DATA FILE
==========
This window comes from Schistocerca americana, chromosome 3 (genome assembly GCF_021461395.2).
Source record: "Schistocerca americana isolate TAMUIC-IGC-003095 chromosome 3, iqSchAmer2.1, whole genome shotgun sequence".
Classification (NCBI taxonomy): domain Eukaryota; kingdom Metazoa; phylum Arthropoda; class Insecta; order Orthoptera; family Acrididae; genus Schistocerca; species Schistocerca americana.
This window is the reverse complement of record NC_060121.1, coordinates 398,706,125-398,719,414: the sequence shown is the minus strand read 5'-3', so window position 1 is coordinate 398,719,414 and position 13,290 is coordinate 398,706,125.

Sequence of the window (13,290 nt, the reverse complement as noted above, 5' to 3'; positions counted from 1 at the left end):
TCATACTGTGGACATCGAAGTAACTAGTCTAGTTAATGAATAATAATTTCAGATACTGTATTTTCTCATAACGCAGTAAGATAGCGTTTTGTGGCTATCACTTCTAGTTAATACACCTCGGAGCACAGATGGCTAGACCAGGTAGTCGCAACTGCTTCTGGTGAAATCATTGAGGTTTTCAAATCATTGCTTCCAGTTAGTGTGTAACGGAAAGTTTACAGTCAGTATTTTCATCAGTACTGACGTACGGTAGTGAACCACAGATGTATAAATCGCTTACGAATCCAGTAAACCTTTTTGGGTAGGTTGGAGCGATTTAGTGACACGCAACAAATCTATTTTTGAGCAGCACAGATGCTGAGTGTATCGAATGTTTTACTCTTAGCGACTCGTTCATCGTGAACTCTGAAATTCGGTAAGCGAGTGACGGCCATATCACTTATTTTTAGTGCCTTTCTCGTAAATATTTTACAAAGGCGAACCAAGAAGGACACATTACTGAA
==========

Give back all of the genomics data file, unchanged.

This window comes from Schistocerca americana, chromosome 3 (genome assembly GCF_021461395.2).
Source record: "Schistocerca americana isolate TAMUIC-IGC-003095 chromosome 3, iqSchAmer2.1, whole genome shotgun sequence".
Classification (NCBI taxonomy): domain Eukaryota; kingdom Metazoa; phylum Arthropoda; class Insecta; order Orthoptera; family Acrididae; genus Schistocerca; species Schistocerca americana.
This window is the reverse complement of record NC_060121.1, coordinates 398,706,125-398,719,414: the sequence shown is the minus strand read 5'-3', so window position 1 is coordinate 398,719,414 and position 13,290 is coordinate 398,706,125.

Sequence of the window (13,290 nt, the reverse complement as noted above, 5' to 3'; positions counted from 1 at the left end):
TCATACTGTGGACATCGAAGTAACTAGTCTAGTTAATGAATAATAATTTCAGATACTGTATTTTCTCATAACGCAGTAAGATAGCGTTTTGTGGCTATCACTTCTAGTTAATACACCTCGGAGCACAGATGGCTAGACCAGGTAGTCGCAACTGCTTCTGGTGAAATCATTGAGGTTTTCAAATCATTGCTTCCAGTTAGTGTGTAACGGAAAGTTTACAGTCAGTATTTTCATCAGTACTGACGTACGGTAGTGAACCACAGATGTATAAATCGCTTACGAATCCAGTAAACCTTTTTGGGTAGGTTGGAGCGATTTAGTGACACGCAACAAATCTATTTTTGAGCAGCACAGATGCTGAGTGTATCGAATGTTTTACTCTTAGCGACTCGTTCATCGTGAACTCTGAAATTCGGTAAGCGAGTGACGGCCATATCACTTATTTTTAGTGCCTTTCTCGTAAATATTTTACAAAGGCGAACCAAGAAGGACACATTACTGAA